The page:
Scientists are always trying to ruin dinosaurs for us. It seems a month or two can’t go by without us having to hear about a mighty prehistoric beast actually being a picky eater, covered in feathers, or stomping around the Earth while honking through its big goofy nose.
And now, as part of an entire scientific field’s mission to disabuse us of every cool, scary dinosaur notion we wrongly hold, a paleontologist named Dave Hone has sat down with Insider to tell us how inaccurate most film depictions of the terrible lizards really are.
Right from the jump, you can tell that Hone isn’t going to mess around because he says the video will cover “dinosaur and pterosaur” clips, making an immediate distinction that wouldn’t occur to any but the most serious prehistoric scholars. That done, he gets straight to work by taking aim at how velociraptors look in the Jurassic movies, illustrating that the real creatures were definitely smaller and less cool looking.
As Hone continues, we hear that pterosaurs actually couldn’t lift a person up into the air to rip them apart, and that a dilophosaurus wouldn’t have a cool expanding frill or spit goopy venom at Seinfeld cast members.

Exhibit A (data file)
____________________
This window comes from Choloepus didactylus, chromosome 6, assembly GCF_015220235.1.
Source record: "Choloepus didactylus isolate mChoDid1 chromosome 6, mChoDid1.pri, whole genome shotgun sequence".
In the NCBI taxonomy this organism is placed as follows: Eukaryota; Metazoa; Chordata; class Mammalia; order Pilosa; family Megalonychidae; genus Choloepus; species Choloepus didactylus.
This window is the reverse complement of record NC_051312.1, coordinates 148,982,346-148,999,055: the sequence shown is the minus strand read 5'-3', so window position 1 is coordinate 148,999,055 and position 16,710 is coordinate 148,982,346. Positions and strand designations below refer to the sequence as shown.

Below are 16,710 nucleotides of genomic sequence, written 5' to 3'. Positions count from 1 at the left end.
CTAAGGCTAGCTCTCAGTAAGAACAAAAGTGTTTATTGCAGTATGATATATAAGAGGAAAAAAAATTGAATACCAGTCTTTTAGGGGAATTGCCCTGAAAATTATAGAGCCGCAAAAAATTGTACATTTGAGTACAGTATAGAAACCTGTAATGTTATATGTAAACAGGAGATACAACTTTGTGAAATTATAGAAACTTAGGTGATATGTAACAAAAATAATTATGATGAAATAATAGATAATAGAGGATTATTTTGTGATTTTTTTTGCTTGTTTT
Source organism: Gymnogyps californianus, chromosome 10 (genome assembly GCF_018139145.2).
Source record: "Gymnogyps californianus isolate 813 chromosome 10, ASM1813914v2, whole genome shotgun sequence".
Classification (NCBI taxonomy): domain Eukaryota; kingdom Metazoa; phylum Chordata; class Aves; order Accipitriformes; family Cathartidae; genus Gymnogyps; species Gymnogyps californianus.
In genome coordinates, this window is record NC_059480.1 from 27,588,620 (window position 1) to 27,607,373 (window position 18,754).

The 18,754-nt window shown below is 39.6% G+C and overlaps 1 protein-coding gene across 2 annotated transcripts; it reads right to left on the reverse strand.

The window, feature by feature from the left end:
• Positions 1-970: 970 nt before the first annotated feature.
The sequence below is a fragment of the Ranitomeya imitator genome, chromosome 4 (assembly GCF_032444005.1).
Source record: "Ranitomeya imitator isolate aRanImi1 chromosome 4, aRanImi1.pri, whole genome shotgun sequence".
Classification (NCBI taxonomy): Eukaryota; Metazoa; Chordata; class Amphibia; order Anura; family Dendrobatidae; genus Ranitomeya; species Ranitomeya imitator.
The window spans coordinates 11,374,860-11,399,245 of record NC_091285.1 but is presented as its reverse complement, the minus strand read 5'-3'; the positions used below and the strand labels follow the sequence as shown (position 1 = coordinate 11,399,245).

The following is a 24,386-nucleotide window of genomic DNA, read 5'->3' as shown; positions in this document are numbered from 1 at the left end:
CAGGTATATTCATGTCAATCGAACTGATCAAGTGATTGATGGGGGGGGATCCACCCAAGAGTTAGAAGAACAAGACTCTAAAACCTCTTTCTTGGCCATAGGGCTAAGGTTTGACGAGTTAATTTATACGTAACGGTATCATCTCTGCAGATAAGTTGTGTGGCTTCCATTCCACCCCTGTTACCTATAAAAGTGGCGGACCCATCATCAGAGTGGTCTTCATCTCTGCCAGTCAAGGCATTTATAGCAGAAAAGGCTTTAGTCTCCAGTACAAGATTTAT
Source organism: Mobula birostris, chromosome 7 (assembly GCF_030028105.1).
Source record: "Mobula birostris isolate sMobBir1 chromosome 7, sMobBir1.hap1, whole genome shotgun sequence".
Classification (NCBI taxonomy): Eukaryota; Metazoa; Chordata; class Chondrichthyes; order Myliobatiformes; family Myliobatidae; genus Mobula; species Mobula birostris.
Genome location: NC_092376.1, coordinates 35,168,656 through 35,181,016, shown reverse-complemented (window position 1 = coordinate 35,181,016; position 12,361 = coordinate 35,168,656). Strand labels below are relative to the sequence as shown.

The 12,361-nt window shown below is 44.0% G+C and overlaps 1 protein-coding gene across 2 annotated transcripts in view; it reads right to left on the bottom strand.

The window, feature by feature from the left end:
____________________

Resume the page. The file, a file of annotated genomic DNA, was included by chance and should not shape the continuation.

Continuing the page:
Worst of all, Hone says that a fearsome T-rex wouldn’t have stomped hard enough to make bubbles form in a cup of water when it was approaching prey, and that it would rather chase a road flare than a human like some kind of overgrown house cat. He also explains that a T-rex could actually see very well, and that the big terrifying, toothy head we’ve come to know doesn’t really look right. The original Jurassic Park, in the end, gets a six out of ten.
As for The Land Before Time? It’s more accurate than most of what’s shown from Jurassic Park/World and receives, after Hone checks out some of its scenes, an eight out of ten.
If Jurassic World Dominion wants to help rectify the series’ spotty history and get it up to The Land Before Time’s level, we suggest the last minute addition of a scene that prominently displays an accurate dino butthole for future paleontologists to carefully consider and provide their approval.
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